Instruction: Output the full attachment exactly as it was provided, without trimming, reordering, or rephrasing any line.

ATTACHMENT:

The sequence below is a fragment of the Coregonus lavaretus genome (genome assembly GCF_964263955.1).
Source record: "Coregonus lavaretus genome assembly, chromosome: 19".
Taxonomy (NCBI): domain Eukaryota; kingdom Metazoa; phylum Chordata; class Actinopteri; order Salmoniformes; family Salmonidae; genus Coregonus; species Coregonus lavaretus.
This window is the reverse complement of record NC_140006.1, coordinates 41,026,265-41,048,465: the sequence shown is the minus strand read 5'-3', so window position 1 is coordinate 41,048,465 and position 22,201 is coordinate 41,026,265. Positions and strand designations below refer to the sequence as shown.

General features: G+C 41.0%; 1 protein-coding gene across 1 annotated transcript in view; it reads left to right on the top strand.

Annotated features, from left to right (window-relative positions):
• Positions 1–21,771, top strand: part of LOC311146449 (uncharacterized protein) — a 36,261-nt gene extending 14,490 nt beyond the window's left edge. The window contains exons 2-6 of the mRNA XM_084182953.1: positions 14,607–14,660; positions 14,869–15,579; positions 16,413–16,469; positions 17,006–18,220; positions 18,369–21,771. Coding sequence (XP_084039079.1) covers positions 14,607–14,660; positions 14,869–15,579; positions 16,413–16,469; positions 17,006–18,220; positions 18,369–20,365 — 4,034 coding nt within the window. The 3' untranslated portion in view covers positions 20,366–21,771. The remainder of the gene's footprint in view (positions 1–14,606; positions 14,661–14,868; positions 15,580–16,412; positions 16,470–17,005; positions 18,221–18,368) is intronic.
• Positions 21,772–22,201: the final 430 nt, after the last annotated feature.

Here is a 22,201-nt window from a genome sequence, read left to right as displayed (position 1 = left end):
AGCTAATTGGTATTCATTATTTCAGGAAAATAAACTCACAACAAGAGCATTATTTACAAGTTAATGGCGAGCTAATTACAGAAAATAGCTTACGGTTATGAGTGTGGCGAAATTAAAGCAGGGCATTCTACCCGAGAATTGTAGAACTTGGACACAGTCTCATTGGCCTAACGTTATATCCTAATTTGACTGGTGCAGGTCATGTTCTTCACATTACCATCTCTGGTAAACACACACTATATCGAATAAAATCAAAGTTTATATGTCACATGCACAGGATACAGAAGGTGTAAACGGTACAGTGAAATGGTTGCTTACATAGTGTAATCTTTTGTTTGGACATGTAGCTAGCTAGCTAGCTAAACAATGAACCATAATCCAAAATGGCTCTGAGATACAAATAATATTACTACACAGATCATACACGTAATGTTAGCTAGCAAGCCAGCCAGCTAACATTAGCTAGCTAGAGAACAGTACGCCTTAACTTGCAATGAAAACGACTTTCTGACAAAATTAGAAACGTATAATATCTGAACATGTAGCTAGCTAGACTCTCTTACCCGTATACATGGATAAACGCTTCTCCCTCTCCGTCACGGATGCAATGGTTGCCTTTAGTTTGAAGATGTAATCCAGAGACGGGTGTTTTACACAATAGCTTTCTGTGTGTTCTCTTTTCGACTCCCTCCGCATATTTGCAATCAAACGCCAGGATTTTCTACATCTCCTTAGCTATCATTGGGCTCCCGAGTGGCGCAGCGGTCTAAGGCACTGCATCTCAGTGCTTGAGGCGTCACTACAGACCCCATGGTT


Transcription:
The sequence below is a fragment of the Coregonus lavaretus genome (genome assembly GCF_964263955.1).
Source record: "Coregonus lavaretus genome assembly, chromosome: 19".
Taxonomy (NCBI): domain Eukaryota; kingdom Metazoa; phylum Chordata; class Actinopteri; order Salmoniformes; family Salmonidae; genus Coregonus; species Coregonus lavaretus.
This window is the reverse complement of record NC_140006.1, coordinates 41,026,265-41,048,465: the sequence shown is the minus strand read 5'-3', so window position 1 is coordinate 41,048,465 and position 22,201 is coordinate 41,026,265. Positions and strand designations below refer to the sequence as shown.

General features: G+C 41.0%; 1 protein-coding gene across 1 annotated transcript in view; it reads left to right on the top strand.

Annotated features, from left to right (window-relative positions):
• Positions 1–21,771, top strand: part of LOC311146449 (uncharacterized protein) — a 36,261-nt gene extending 14,490 nt beyond the window's left edge. The window contains exons 2-6 of the mRNA XM_084182953.1: positions 14,607–14,660; positions 14,869–15,579; positions 16,413–16,469; positions 17,006–18,220; positions 18,369–21,771. Coding sequence (XP_084039079.1) covers positions 14,607–14,660; positions 14,869–15,579; positions 16,413–16,469; positions 17,006–18,220; positions 18,369–20,365 — 4,034 coding nt within the window. The 3' untranslated portion in view covers positions 20,366–21,771. The remainder of the gene's footprint in view (positions 1–14,606; positions 14,661–14,868; positions 15,580–16,412; positions 16,470–17,005; positions 18,221–18,368) is intronic.
• Positions 21,772–22,201: the final 430 nt, after the last annotated feature.

Here is a 22,201-nt window from a genome sequence, read left to right as displayed (position 1 = left end):
AGCTAATTGGTATTCATTATTTCAGGAAAATAAACTCACAACAAGAGCATTATTTACAAGTTAATGGCGAGCTAATTACAGAAAATAGCTTACGGTTATGAGTGTGGCGAAATTAAAGCAGGGCATTCTACCCGAGAATTGTAGAACTTGGACACAGTCTCATTGGCCTAACGTTATATCCTAATTTGACTGGTGCAGGTCATGTTCTTCACATTACCATCTCTGGTAAACACACACTATATCGAATAAAATCAAAGTTTATATGTCACATGCACAGGATACAGAAGGTGTAAACGGTACAGTGAAATGGTTGCTTACATAGTGTAATCTTTTGTTTGGACATGTAGCTAGCTAGCTAGCTAAACAATGAACCATAATCCAAAATGGCTCTGAGATACAAATAATATTACTACACAGATCATACACGTAATGTTAGCTAGCAAGCCAGCCAGCTAACATTAGCTAGCTAGAGAACAGTACGCCTTAACTTGCAATGAAAACGACTTTCTGACAAAATTAGAAACGTATAATATCTGAACATGTAGCTAGCTAGACTCTCTTACCCGTATACATGGATAAACGCTTCTCCCTCTCCGTCACGGATGCAATGGTTGCCTTTAGTTTGAAGATGTAATCCAGAGACGGGTGTTTTACACAATAGCTTTCTGTGTGTTCTCTTTTCGACTCCCTCCGCATATTTGCAATCAAACGCCAGGATTTTCTACATCTCCTTAGCTATCATTGGGCTCCCGAGTGGCGCAGCGGTCTAAGGCACTGCATCTCAGTGCTTGAGGCGTCACTACAGACCCCATGGTT